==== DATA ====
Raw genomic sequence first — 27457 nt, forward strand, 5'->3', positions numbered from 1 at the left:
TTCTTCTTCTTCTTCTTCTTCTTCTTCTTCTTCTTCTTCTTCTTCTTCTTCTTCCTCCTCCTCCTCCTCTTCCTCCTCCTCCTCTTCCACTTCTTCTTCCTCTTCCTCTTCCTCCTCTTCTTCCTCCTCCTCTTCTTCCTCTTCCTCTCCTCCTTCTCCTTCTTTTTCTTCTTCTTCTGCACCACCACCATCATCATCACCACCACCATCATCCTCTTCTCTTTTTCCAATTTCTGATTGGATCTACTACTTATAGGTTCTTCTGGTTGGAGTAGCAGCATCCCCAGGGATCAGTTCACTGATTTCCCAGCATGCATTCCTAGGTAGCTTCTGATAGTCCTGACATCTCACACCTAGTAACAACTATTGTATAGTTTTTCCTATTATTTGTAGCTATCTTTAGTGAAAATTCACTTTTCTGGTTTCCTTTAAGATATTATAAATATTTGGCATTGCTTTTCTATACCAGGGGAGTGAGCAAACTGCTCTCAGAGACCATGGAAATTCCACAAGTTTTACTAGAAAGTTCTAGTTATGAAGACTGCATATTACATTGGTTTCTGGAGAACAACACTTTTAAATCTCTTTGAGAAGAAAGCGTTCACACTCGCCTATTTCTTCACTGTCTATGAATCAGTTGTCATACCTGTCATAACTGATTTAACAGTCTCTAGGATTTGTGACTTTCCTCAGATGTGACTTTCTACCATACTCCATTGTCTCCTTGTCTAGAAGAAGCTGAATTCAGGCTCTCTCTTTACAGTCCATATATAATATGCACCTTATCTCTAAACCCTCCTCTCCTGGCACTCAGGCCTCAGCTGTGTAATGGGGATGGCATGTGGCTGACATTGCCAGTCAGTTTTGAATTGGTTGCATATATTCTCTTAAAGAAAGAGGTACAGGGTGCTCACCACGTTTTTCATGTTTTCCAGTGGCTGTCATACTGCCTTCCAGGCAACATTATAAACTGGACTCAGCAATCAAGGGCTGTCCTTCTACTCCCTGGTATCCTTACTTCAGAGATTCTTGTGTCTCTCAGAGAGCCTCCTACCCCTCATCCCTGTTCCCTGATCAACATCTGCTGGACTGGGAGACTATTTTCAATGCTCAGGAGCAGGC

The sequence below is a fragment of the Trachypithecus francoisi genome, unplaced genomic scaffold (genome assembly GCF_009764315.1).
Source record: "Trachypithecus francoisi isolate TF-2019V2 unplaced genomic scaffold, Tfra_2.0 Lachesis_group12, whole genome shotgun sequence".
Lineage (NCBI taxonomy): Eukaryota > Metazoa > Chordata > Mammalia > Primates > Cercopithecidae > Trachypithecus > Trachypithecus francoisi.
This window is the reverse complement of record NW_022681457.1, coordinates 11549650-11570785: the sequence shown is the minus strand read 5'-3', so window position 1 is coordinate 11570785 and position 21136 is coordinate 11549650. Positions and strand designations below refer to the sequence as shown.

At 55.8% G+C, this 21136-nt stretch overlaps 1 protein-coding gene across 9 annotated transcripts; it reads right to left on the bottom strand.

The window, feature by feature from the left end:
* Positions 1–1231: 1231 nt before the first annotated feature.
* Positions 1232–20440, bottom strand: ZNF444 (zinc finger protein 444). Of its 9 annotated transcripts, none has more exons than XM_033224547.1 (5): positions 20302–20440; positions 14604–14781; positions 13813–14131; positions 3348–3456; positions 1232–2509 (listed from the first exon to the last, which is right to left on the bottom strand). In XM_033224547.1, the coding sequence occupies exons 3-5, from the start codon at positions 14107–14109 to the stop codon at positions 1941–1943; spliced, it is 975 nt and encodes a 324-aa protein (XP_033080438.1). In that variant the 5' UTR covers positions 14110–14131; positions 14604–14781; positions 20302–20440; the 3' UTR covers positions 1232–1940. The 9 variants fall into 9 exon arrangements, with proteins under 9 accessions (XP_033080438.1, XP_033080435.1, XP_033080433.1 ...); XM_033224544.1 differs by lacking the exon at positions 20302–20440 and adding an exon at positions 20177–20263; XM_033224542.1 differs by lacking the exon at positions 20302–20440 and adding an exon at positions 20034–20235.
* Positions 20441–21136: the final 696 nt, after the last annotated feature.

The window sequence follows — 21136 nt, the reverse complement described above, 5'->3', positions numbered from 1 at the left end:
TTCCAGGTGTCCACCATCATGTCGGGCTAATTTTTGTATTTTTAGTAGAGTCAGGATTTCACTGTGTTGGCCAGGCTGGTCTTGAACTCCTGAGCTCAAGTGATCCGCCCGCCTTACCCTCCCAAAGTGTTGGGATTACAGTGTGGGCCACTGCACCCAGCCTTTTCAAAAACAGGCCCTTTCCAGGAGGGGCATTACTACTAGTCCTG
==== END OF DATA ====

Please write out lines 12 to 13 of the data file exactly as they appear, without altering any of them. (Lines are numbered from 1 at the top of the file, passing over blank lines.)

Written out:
The window sequence follows — 21136 nt, the reverse complement described above, 5'->3', positions numbered from 1 at the left end:
TTCCAGGTGTCCACCATCATGTCGGGCTAATTTTTGTATTTTTAGTAGAGTCAGGATTTCACTGTGTTGGCCAGGCTGGTCTTGAACTCCTGAGCTCAAGTGATCCGCCCGCCTTACCCTCCCAAAGTGTTGGGATTACAGTGTGGGCCACTGCACCCAGCCTTTTCAAAAACAGGCCCTTTCCAGGAGGGGCATTACTACTAGTCCTG